The below talk from designer Stefan Sagmeister is a worthwhile look at the benefits of taking some time off. Every seven years, Sagmeister closes his studio for a year-long sabbatical. With time to develop creative concepts outside of the daily grind, he found the quality of his team’s work improved and the ideas generated much of their output for the next seven years.

Of course, a regular sabbatical isn’t an achievable goal for most, but embracing idle time is. If creativity is a muscle, then regular rest days are crucial – as any qualified personal trainer will tell you. Taking the time to relax allows you to let ideas percolate and refresh your perspective, helping to approach projects in new ways.

2. Doing It All Alone

One of the biggest misconceptions surrounding creative people is that they come up with their ideas all on their own. We see entrepreneurs and artists as natural-born creatives, drawing on wells of inspiration that just aren’t open to the rest of us. In reality, creative people are simply more likely to surround themselves with other creative people. Creativity doesn’t exist in a vacuum, and it’s not cheating to take inspiration from others. David Bowie famously described himself as a ‘tasteful thief’ who stole ideas from all the other artists and musicians he admired. But he didn’t just rip them off – he mixed and matched and cut and pasted (sometimes literally) from all his sources of inspiration until he had something that was completely new and unique.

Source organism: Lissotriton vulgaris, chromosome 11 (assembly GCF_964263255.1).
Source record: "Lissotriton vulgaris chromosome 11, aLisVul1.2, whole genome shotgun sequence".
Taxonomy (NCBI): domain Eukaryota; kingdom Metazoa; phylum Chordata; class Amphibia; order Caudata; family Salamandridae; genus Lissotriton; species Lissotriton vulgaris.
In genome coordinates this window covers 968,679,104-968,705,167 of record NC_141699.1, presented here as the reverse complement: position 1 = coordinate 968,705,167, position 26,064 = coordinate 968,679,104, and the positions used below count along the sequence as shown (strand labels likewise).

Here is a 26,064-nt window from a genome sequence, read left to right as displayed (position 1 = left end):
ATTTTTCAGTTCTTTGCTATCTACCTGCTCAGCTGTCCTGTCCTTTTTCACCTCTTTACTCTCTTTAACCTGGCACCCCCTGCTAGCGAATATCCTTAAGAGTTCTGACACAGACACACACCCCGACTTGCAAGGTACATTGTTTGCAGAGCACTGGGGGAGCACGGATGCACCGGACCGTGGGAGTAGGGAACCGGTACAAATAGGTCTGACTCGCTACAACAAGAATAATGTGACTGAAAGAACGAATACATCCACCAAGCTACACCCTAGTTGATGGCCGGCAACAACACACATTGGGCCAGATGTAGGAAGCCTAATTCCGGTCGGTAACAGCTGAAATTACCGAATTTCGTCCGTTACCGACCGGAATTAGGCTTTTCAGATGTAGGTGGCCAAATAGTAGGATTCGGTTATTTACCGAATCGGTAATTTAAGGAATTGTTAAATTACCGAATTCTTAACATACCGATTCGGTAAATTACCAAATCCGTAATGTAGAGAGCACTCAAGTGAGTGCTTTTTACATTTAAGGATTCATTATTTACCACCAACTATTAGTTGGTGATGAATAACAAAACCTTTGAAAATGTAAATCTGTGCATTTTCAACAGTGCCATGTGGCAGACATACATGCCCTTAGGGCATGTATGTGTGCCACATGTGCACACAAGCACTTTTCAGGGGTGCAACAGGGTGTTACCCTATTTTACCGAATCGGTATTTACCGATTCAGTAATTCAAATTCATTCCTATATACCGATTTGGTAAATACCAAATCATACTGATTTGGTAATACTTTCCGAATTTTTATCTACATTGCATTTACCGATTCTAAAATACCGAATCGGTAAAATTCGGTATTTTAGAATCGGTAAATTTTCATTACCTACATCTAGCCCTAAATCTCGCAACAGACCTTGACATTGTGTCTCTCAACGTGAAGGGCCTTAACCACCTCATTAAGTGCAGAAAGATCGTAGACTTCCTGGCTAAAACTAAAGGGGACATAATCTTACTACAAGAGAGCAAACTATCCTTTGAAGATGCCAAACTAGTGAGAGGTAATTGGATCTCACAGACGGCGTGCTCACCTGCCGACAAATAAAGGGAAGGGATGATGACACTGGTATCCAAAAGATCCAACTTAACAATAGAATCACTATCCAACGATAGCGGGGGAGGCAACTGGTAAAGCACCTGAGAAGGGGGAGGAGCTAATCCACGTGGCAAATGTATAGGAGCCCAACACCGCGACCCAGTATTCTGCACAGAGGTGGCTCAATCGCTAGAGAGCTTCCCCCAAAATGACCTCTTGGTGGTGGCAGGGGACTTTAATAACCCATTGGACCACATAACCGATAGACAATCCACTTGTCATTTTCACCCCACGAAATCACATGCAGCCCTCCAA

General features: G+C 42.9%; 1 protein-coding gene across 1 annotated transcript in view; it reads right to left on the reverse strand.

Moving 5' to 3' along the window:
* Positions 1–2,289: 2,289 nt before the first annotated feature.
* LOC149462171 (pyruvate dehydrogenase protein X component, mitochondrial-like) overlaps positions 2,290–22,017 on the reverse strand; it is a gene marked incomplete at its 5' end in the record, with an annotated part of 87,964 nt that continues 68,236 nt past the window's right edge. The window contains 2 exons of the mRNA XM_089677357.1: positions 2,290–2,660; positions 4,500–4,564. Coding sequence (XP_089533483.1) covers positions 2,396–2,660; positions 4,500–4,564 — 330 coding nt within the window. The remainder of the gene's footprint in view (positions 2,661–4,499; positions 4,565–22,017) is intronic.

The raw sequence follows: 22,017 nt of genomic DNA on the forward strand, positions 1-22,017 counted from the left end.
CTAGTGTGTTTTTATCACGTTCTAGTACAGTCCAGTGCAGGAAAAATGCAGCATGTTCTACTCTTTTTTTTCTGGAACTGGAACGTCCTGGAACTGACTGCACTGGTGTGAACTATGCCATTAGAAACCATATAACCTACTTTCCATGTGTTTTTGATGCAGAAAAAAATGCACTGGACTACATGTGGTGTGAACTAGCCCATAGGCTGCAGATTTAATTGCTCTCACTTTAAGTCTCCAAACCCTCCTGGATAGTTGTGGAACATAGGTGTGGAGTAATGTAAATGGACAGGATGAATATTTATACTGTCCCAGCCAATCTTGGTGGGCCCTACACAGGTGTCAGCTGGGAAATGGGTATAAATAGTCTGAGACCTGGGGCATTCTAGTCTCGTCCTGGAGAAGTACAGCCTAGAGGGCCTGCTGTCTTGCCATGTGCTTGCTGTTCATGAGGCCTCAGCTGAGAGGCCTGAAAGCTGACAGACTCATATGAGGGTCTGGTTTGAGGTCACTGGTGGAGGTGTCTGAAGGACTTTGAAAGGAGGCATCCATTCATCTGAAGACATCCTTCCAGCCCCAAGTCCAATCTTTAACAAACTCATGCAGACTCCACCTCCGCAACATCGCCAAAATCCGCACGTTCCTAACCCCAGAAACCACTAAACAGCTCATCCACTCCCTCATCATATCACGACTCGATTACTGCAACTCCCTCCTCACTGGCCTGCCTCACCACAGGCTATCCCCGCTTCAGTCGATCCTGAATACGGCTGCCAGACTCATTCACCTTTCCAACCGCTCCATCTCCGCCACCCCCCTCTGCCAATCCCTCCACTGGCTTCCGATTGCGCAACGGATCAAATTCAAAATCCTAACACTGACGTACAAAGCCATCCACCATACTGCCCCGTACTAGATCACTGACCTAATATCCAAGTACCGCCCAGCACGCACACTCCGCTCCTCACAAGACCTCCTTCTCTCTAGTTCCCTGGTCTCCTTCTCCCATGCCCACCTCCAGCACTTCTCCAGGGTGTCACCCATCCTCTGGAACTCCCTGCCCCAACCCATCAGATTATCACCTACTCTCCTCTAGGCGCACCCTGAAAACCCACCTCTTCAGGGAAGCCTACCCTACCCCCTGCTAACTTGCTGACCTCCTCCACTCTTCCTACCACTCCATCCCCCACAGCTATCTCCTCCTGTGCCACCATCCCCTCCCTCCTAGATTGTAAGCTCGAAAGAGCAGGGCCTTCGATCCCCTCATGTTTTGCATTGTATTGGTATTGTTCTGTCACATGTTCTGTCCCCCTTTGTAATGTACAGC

So what counts as inspiration and what’s actually just stealing? Don’t just use other people’s ideas and pass them off as your own. But do take the chance to learn from people around you, and other creative people in your field, to shape and inform your own ideas and habits. As writer Steven Johnson says:

“We take ideas from other people, from people we’ve learned from, from people we run into in the coffee shop, and we stitch them together into new forms and we create something new. That’s really where innovation happens.”